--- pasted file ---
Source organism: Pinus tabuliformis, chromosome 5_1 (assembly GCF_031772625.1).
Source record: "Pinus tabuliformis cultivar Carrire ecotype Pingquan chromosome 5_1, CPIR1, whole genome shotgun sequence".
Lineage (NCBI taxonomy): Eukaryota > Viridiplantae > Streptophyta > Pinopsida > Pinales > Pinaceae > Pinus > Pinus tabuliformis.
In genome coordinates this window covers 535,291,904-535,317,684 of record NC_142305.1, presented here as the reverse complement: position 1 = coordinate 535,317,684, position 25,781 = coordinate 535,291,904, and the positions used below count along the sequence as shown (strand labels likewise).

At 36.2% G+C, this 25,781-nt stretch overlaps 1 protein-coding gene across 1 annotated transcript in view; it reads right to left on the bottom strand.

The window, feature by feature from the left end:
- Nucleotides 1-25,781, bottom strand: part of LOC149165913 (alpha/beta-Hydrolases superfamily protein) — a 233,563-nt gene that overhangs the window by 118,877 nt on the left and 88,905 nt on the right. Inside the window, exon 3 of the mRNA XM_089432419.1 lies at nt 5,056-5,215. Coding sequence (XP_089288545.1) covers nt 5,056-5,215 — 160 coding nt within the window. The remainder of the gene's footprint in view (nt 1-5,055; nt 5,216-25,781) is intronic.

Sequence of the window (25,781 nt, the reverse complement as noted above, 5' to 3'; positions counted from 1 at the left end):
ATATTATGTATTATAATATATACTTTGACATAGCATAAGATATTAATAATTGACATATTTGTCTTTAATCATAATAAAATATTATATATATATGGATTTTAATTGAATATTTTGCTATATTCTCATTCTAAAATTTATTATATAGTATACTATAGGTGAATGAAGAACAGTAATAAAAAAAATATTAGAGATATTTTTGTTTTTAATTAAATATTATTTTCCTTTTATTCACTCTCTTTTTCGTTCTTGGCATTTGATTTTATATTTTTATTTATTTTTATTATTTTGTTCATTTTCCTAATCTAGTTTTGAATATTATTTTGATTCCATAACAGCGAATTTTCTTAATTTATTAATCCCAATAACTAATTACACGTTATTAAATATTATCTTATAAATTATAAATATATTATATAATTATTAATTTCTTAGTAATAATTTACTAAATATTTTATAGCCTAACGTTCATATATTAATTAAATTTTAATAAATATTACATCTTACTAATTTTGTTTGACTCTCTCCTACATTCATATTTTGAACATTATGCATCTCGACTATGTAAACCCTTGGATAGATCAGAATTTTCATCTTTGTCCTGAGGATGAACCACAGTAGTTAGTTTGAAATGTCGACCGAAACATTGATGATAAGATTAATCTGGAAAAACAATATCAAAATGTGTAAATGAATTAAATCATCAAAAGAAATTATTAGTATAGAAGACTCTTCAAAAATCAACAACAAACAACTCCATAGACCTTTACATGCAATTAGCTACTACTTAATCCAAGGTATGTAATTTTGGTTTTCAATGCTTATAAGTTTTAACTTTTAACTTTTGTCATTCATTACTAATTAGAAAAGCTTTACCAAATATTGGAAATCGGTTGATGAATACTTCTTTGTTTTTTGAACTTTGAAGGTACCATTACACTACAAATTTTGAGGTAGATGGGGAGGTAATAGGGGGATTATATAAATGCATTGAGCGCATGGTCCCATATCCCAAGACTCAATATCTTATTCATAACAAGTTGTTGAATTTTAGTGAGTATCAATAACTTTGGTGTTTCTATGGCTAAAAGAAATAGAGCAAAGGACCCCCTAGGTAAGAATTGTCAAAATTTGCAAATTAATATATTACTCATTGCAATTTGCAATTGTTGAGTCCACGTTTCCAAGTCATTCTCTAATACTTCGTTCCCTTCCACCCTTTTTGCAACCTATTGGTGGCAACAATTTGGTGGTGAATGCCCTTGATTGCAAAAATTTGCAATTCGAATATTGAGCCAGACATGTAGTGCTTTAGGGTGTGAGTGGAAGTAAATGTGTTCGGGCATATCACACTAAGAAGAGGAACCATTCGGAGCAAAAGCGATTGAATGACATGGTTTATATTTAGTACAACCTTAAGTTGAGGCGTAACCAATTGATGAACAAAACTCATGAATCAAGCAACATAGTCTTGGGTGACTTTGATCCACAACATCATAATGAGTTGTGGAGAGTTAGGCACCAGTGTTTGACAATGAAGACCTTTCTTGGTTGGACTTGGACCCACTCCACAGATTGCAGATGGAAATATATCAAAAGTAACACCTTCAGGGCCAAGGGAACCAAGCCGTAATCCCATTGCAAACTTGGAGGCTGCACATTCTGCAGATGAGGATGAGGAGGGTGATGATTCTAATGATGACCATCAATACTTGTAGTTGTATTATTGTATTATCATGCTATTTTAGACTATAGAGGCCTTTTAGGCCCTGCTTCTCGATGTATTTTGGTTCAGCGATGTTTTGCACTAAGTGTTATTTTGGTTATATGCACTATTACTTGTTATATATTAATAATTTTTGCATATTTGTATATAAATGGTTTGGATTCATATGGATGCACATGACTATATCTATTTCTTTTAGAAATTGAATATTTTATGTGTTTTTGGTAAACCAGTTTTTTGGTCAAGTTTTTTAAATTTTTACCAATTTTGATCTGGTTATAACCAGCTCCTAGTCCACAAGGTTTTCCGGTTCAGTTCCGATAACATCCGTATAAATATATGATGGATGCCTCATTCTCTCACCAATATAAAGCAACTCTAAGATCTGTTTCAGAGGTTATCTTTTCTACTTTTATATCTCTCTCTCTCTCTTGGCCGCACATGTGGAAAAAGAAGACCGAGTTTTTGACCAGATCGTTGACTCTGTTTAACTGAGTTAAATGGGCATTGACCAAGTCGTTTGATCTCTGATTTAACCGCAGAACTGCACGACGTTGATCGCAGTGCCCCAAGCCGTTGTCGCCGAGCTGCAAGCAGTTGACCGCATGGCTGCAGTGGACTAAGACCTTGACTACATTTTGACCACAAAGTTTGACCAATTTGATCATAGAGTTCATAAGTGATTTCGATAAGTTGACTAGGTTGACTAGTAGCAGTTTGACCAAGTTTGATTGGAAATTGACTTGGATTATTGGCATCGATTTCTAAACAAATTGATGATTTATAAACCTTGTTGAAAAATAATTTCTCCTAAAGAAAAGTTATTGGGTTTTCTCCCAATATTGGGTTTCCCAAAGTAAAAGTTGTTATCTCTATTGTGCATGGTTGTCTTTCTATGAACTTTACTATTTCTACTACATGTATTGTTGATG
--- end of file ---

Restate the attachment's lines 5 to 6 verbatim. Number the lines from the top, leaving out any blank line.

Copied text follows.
At 36.2% G+C, this 25,781-nt stretch overlaps 1 protein-coding gene across 1 annotated transcript in view; it reads right to left on the bottom strand.

The window, feature by feature from the left end: